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Night view of the Supertrees, Photo by martinhosmat083

A visit to Gardens by the Bay offers not only an immersive experience in the plant kingdom but also a chance to witness innovative techniques for environmental sustainability!

A Sustainable Future

Gardens by the Bay exemplifies the power of biophilic design. By seamlessly integrating nature into a built environment, the park creates a space that is aesthetically pleasing and promotes sustainable practices.

Singapore's embrace of biophilic design sets a precedent for other cities seeking innovative solutions to create healthier, more sustainable, and nature-connected urban landscapes for the future.

Nature in the Concrete Jungle: Biophilic Design & Singapore's Gardens by the Bay (9)

Jewel Changi Airport, Photo by Maria

Nature in the Concrete Jungle: Biophilic Design & Singapore's Gardens by the Bay (2024)


What is nature in the space biophilic design? ›

Nature in The Space

This refers to adding natural elements into the built environment. This is perhaps the easiest and cheapest way to introduce Biophilia to the workplace or living space and gives people instant access to all the feelgood associations of biophilia.

What are the biophilic projects in Singapore? ›

Biophilic principles are also exemplified by several other prominent buildings, including (but not limited to) the hotel Parkroyal at Pickering, Oasia Hotel Downtown, and the mixed-use development Marina One, all of which are structural oases filled with gardens and terraces.

What are the three elements of biophilic design? ›

Biophilic design can be organized into three categories – Nature in the Space, Natural Analogues, and Nature of the Space – providing a framework for understanding and enabling thoughtful incorporation of a rich diversity of strategies into the built environment.

What is biophilic style? ›

Biophilic design is a concept used within the building industry to increase occupant connectivity to the natural environment through the use of direct nature, indirect nature, and space and place conditions.

What is the point of biophilic design? ›

Biophilic design is an approach to architecture that seeks to connect building occupants more closely to nature. Biophilic designed buildings incorporate things like natural lighting and ventilation, natural landscape features and other elements for creating a more productive and healthy built environment for people.

What is the aim of biophilic design? ›

Biophilic Design is a human centred approach aimed at improving our connection to nature and natural processes in the buildings that we live and work. This improved connection can benefit our wellbeing by reducing stress and improving recuperation – helping to cut costs and improve outcomes in the built environment.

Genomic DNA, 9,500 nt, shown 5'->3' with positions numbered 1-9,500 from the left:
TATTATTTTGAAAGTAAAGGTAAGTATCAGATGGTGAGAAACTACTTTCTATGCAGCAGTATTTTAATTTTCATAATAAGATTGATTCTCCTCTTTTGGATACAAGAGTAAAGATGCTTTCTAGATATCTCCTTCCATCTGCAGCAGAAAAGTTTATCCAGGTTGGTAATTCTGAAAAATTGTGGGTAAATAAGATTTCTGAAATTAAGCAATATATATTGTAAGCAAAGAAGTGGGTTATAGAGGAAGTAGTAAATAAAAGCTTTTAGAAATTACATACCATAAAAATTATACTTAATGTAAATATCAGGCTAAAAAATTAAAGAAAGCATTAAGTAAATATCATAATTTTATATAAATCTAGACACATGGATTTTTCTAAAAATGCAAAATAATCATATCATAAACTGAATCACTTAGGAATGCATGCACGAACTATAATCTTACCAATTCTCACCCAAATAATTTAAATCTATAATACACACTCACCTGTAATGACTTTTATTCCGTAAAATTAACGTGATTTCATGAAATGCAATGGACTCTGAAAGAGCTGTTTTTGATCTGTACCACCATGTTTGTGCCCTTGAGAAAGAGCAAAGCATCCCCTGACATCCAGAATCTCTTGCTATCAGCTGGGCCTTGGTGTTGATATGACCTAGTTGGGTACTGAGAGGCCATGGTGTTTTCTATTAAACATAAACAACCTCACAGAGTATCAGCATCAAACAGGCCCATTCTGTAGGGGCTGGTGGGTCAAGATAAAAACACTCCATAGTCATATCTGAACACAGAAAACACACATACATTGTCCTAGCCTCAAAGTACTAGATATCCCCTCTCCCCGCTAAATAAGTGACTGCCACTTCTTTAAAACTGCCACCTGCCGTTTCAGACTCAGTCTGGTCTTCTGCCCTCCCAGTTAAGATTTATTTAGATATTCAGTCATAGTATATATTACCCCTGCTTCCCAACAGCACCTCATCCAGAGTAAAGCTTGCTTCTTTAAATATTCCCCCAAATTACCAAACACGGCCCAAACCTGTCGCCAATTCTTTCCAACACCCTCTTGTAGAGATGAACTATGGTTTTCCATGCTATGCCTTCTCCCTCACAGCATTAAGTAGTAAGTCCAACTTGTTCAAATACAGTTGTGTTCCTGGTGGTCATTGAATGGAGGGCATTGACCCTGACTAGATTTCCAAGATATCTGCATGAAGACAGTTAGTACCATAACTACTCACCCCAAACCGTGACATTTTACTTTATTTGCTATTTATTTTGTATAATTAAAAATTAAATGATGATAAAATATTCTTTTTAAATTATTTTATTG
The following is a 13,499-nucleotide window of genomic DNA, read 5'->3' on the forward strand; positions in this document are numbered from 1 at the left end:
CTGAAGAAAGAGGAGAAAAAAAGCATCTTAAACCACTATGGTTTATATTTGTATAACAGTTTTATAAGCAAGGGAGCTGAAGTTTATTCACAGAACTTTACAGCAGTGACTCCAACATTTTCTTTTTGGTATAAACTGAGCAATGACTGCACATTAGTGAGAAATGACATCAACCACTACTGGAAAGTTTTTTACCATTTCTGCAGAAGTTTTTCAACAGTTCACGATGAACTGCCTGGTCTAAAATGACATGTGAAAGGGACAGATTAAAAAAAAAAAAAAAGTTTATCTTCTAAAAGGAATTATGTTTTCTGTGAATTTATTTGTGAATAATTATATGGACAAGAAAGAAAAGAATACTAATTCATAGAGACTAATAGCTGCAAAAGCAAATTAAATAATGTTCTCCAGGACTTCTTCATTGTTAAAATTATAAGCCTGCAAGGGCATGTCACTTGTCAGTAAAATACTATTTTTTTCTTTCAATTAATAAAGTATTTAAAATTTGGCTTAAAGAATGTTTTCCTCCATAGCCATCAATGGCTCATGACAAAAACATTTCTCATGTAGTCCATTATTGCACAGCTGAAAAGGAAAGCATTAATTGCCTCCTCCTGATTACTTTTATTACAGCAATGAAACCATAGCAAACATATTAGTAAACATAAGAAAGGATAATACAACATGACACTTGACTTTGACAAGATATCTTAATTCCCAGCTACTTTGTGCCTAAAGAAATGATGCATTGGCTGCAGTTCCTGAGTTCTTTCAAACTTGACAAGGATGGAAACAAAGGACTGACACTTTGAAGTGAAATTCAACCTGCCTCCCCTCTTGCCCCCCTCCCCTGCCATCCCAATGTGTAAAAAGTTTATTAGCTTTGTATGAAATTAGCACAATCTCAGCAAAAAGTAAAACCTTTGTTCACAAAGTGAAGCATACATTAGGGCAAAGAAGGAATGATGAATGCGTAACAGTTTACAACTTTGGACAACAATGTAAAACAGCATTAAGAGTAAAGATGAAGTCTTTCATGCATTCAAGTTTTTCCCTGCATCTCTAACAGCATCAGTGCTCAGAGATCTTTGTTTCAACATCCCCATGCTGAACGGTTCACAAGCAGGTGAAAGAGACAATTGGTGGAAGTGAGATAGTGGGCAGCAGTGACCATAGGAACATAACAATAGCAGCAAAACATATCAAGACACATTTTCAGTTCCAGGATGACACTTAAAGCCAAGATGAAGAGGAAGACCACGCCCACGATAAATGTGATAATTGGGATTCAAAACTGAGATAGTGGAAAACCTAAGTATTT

Why is Singapore a biophilic city? ›

Multidimensional with multiple plant species that support other species of animals and living things, they are a rich mosaic of forests, gardens, streams and marine environments linked by ecological corridors. Even their built infrastructure and buildings are biodiversity-friendly.

Why is Singapore so green? ›

Renewable energy sources and rainwater harvesting have become standard on all buildings in Singapore, including the the lotus-shaped ArtScience museum nearby which filters light into exhibition spaces. The Marina Bay Sands complex is topped by a 340m-long SkyPark with capacity for 3,900 people.

Is biophilic design expensive? ›

Biophilia is increasingly recognised as an important element in building design for creating spaces that support health and wellbeing. Luckily, biophilic design does not require extensive or expensive interventions to have an impact.

Who is a biophilic person? ›

bio·​phil·​ic ˌbī-ō-ˈfi-lik. : of, relating to, or characterized by biophilia : relating to, showing, or being the human tendency to interact or be closely associated with other forms of life in nature.

What are the 5 senses of biophilic design? ›

Proper Biophilic Design envelopes the 5 Senses: Sight, Smell, Touch, Taste, and Hearing. Biophilic design is not about just adding some plants or an extra window to achieve your desired effect. Instead it is a multi-faceted approach that really aims to stimulate an outdoor, natural experience indoors.

What are the disadvantages of biophilic design? ›

Cons of Biophilic Design:
  • Implementation Challenges: Incorporating biophilic design elements may present challenges in certain urban settings or existing structures. ...
  • Maintenance Considerations: The inclusion of living elements, such as plants and green walls, requires ongoing maintenance.
Jan 26, 2024

Can a person be biophilic? ›

The hypothesis that humans have an inherent inclination to affiliate with Nature has been referred to as biophilia [1,2]. Biophilia implies affection for plants and other living things.

What is a biophilic indoor environment? ›

Biophilic design aims to create a natural indoor environment by using natural elements, materials, and shapes.

What is the meaning of nature space? ›

A natural space is a surface of the planet that has not been affected by human activity and that relies on special protection measures to prevent damage to its resources, fauna and flora, and any change in its status.

What is nature of space in architecture? ›

Architectural Spaces

The spaces that can be utilized for living, working, cooking or sleeping, are made by making use of the walls, ceilings, and flooring. Architectural spaces fall into multiple categories, such as public, private, and semi-private, and can be found within the building and on the outside.

What does nature mean in interior design? ›

In the context of architecture and interior design, “biophilic” refers to incorporating elements of nature and natural processes into the built environment to enhance human well-being, reduce stress and create a more harmonious and appealing living or working space.

What does design with nature mean? ›

By “design with nature” McHarg meant that the way we occupy and modify the earth is best when it is planned and designed with careful regard to both the ecology and the character of the landscape.